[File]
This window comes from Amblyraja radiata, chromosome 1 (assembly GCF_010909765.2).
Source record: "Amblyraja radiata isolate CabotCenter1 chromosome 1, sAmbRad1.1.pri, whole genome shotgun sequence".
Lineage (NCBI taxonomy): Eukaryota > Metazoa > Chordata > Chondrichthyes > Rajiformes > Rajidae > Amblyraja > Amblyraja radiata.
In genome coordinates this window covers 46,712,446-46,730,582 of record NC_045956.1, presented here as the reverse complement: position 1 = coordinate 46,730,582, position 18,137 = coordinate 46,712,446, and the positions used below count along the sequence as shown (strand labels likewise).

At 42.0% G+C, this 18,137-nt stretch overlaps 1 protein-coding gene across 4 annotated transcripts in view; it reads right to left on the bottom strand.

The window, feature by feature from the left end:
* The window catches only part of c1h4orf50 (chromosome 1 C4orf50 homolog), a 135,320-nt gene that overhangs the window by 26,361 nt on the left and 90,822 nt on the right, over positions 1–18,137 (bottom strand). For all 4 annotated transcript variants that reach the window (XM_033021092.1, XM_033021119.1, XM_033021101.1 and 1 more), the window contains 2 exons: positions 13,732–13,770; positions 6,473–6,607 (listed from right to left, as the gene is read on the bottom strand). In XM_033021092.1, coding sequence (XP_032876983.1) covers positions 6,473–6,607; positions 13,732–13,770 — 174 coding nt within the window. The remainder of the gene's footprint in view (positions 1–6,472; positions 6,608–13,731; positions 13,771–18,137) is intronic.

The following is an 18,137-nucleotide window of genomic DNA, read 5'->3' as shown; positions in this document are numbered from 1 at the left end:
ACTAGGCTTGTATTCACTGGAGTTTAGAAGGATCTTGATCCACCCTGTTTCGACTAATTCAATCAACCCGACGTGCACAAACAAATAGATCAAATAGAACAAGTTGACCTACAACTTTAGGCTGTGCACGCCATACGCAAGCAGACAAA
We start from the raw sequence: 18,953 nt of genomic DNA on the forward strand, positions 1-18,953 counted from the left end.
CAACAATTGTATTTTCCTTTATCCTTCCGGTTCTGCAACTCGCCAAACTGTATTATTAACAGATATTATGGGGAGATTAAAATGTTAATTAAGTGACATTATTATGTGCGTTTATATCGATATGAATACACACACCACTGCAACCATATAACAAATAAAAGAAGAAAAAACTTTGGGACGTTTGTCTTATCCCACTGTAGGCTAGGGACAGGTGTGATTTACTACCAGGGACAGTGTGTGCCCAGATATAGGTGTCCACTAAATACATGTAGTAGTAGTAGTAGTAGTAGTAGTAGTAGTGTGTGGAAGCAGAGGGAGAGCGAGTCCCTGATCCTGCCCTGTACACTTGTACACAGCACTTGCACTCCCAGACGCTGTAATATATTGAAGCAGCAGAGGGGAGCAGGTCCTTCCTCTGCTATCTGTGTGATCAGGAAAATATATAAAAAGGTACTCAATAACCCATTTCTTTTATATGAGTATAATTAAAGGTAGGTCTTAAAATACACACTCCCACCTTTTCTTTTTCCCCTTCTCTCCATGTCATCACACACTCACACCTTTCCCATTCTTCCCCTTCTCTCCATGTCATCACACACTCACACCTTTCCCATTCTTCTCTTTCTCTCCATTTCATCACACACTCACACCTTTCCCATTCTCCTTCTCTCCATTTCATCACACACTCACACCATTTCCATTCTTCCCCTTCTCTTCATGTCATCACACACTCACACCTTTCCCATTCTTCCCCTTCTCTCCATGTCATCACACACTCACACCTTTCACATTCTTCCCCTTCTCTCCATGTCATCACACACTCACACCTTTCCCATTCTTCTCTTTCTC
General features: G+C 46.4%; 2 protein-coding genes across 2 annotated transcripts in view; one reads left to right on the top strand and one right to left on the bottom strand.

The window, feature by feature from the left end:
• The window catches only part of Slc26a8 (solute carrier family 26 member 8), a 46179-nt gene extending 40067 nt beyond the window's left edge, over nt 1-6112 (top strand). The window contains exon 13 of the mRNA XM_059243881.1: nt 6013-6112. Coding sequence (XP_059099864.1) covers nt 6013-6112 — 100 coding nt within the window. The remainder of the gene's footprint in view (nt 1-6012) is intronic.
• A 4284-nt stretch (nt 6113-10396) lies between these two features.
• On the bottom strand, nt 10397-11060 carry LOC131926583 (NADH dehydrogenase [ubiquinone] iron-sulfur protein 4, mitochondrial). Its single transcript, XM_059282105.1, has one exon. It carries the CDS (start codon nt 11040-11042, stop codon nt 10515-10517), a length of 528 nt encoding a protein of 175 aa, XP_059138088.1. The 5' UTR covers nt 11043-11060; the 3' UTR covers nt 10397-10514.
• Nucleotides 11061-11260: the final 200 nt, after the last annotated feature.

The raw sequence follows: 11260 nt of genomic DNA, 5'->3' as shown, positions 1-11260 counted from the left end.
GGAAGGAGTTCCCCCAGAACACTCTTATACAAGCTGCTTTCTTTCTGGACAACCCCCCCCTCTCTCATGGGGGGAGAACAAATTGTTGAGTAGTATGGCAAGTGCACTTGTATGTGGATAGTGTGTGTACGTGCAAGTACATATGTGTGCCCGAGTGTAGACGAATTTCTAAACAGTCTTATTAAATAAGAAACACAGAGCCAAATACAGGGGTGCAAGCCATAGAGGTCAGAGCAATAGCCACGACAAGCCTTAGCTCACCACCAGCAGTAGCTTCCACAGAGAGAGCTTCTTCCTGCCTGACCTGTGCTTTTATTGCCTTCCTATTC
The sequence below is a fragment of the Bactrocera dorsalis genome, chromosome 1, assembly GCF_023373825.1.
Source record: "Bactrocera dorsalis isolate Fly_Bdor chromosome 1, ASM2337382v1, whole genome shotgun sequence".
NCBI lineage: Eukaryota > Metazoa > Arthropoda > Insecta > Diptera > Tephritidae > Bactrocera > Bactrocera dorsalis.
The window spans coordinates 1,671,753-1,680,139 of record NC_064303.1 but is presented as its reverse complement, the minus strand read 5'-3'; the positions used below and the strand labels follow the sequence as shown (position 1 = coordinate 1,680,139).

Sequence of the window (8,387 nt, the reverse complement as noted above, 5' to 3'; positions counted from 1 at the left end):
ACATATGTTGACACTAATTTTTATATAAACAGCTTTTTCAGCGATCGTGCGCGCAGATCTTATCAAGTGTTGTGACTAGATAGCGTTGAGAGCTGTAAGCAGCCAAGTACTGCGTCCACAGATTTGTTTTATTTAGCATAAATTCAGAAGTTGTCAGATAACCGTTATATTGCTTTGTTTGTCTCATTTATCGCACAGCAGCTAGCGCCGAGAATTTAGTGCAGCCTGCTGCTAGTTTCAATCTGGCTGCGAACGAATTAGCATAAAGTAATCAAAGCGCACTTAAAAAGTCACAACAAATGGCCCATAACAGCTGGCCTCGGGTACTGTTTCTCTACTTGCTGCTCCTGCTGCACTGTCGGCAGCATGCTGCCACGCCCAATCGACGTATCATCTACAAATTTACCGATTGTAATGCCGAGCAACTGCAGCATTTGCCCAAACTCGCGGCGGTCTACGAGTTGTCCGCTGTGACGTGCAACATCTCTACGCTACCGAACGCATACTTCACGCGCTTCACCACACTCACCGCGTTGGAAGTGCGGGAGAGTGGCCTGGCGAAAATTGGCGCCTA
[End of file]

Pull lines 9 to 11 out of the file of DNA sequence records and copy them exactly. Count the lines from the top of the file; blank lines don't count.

ACTAGGCTTGTATTCACTGGAGTTTAGAAGGATCTTGATCCACCCTGTTTCGACTAATTCAATCAACCCGACGTGCACAAACAAATAGATCAAATAGAACAAGTTGACCTACAACTTTAGGCTGTGCACGCCATACGCAAGCAGACAAA
We start from the raw sequence: 18,953 nt of genomic DNA on the forward strand, positions 1-18,953 counted from the left end.
CAACAATTGTATTTTCCTTTATCCTTCCGGTTCTGCAACTCGCCAAACTGTATTATTAACAGATATTATGGGGAGATTAAAATGTTAATTAAGTGACATTATTATGTGCGTTTATATCGATATGAATACACACACCACTGCAACCATATAACAAATAAAAGAAGAAAAAACTTTGGGACGTTTGTCTTATCCCACTGTAGGCTAGGGACAGGTGTGATTTACTACCAGGGACAGTGTGTGCCCAGATATAGGTGTCCACTAAATACATGTAGTAGTAGTAGTAGTAGTAGTAGTAGTAGTGTGTGGAAGCAGAGGGAGAGCGAGTCCCTGATCCTGCCCTGTACACTTGTACACAGCACTTGCACTCCCAGACGCTGTAATATATTGAAGCAGCAGAGGGGAGCAGGTCCTTCCTCTGCTATCTGTGTGATCAGGAAAATATATAAAAAGGTACTCAATAACCCATTTCTTTTATATGAGTATAATTAAAGGTAGGTCTTAAAATACACACTCCCACCTTTTCTTTTTCCCCTTCTCTCCATGTCATCACACACTCACACCTTTCCCATTCTTCCCCTTCTCTCCATGTCATCACACACTCACACCTTTCCCATTCTTCTCTTTCTCTCCATTTCATCACACACTCACACCTTTCCCATTCTCCTTCTCTCCATTTCATCACACACTCACACCATTTCCATTCTTCCCCTTCTCTTCATGTCATCACACACTCACACCTTTCCCATTCTTCCCCTTCTCTCCATGTCATCACACACTCACACCTTTCACATTCTTCCCCTTCTCTCCATGTCATCACACACTCACACCTTTCCCATTCTTCTCTTTCTC